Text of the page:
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Public input sought for downtown plan

Big changes are being considered for downtown Rochester, and now is your chance to voice opinions on everything from mass transit to retail.

An open house for learning about, discussing, and providing input into updates being made to the downtown master plan will be held from 5:30 p.m. to 7:30 p.m. Jan. 26 at Mayo Civic Center, in Riverview Suites C and D.

The meeting ends the first phase of the planning process, which was started in November by the city, Mayo Clinic, and the University of Minnesota Rochester.

A second public meeting is tentatively planned for April 6. Development options will be presented for public comment at that meeting, according to Doug Knott, the city’s downtown development director. A final version of the master plan could be presented to the Rochester City Council in June.

The master planning process comes as the University of Minnesota Rochester prepares to establish a five-block downtown campus over the next two decades and Mayo Clinic goes through a long-range master plan update of its own.


Rochester, Mayo, and UMR officials will join consultants at public input stations Jan. 26 to discuss topics such as urban design, historic preservation, the arts, tourism, and connecting downtown to nearby neighborhoods, Knott said.

Here are a few things to keep in mind related to the meeting:

UMR campus location still unclear.City officials hoped UMR would have announced its downtown campus before the Jan. 26 meeting, but it looks like that won’t happen, Knott said. General discussion can still take place about opportunities the campus will create downtown and how to link the campus to Mayo Clinic and the central business district, however, Knott said.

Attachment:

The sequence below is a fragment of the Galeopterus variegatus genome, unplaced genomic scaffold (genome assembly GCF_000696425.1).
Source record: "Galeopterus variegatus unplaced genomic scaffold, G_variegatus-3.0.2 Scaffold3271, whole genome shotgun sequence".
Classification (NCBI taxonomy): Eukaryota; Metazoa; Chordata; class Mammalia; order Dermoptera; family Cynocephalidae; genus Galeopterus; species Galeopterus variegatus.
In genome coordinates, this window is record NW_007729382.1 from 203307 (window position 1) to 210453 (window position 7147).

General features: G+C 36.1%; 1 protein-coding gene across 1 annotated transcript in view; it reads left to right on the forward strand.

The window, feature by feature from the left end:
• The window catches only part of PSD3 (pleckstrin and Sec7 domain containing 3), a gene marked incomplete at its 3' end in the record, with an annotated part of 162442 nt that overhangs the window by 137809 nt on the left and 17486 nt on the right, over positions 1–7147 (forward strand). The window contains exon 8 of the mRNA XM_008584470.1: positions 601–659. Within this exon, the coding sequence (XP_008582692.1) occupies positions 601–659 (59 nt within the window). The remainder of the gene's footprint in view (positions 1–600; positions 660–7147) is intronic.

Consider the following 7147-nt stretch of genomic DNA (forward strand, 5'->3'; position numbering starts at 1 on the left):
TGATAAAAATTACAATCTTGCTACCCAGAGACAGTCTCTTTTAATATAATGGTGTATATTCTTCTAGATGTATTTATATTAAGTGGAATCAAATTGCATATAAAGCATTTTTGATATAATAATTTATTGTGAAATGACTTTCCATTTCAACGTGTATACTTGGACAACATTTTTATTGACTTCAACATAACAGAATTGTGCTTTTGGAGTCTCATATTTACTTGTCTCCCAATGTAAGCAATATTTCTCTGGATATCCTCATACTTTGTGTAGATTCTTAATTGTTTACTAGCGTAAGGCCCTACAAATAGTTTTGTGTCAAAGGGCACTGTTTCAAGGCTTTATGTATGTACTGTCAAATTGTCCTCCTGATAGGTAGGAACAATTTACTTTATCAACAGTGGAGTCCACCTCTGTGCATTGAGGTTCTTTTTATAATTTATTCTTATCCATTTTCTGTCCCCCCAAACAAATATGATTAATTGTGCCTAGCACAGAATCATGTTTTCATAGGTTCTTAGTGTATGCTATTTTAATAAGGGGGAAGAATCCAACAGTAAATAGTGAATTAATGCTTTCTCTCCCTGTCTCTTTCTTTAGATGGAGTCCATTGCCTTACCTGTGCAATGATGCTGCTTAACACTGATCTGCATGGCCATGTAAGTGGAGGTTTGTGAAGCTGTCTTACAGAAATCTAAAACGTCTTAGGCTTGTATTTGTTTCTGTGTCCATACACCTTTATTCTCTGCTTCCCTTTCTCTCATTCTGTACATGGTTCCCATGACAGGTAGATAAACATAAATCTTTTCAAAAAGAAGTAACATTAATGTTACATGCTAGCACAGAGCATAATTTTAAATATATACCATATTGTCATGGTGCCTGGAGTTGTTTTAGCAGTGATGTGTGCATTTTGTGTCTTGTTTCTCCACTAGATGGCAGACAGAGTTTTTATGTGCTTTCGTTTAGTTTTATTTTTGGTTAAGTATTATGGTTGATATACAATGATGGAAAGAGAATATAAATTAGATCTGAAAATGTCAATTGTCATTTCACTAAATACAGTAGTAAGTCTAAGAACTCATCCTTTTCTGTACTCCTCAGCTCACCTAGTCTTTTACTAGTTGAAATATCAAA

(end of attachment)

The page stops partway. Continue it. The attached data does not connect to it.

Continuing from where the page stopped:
•  Mayo Clinic planning still under way.Details are also still scant on Mayo’s planning process, which appears to be months away from completion. "I don’t think they (Mayo) have any intention of announcing specific locations for specific buildings" at the Jan. 26 meeting, Knott said.

•  Downtown mobility is a key issue.Part of the master plan that could be discussed in detail is a mobility study that is now under way. With downtown expected to grow, the study is looking at how to minimize traffic congestion, provide adequate parking, integrate mass transit, and make it easier to bike and walk downtown, Knott said. The possibility of restricting traffic on Broadway through downtown is also being considered, he added.

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